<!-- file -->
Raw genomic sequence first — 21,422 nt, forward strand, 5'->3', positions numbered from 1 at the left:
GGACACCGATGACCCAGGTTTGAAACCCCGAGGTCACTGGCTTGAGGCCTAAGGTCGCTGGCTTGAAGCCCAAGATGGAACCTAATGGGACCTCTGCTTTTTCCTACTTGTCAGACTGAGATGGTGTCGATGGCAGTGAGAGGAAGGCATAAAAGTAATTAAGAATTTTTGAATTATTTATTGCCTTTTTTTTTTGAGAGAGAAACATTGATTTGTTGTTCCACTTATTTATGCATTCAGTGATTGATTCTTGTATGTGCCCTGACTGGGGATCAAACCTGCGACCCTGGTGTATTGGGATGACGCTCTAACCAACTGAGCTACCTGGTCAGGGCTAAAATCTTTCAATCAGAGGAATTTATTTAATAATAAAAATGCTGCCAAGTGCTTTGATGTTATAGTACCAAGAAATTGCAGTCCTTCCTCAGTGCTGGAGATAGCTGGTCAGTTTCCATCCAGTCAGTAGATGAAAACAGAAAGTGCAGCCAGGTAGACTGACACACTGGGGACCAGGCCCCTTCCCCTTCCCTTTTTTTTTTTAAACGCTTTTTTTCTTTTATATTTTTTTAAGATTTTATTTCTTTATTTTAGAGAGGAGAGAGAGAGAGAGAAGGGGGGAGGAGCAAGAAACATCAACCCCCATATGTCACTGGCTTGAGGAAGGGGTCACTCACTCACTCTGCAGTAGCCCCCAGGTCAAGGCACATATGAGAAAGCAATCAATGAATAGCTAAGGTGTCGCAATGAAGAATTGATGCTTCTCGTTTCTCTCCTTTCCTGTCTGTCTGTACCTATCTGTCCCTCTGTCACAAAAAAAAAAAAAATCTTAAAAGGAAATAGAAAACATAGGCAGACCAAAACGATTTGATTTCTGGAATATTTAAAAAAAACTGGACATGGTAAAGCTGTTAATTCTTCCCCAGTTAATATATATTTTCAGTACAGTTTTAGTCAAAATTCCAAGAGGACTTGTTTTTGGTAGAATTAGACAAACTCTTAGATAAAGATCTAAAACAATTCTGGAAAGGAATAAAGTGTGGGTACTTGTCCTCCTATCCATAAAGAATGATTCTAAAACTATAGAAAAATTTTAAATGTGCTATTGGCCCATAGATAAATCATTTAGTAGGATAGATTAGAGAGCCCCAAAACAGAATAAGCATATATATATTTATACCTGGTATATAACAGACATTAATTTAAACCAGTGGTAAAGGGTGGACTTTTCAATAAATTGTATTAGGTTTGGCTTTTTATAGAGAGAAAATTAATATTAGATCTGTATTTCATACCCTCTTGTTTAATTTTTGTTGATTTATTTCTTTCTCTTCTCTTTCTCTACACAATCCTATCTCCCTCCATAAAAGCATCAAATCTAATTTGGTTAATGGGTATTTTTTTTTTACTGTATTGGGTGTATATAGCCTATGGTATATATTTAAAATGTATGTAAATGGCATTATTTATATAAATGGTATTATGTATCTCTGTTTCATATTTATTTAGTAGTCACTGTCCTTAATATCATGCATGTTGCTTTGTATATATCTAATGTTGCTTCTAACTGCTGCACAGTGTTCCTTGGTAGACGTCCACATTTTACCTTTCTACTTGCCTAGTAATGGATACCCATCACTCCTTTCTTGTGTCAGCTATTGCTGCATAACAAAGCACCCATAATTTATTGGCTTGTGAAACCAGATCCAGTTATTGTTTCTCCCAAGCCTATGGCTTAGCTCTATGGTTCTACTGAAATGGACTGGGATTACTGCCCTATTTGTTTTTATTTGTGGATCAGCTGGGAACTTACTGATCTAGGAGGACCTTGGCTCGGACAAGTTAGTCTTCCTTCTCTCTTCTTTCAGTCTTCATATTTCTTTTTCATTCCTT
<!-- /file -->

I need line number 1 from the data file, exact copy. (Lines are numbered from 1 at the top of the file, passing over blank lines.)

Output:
Raw genomic sequence first — 21,422 nt, forward strand, 5'->3', positions numbered from 1 at the left: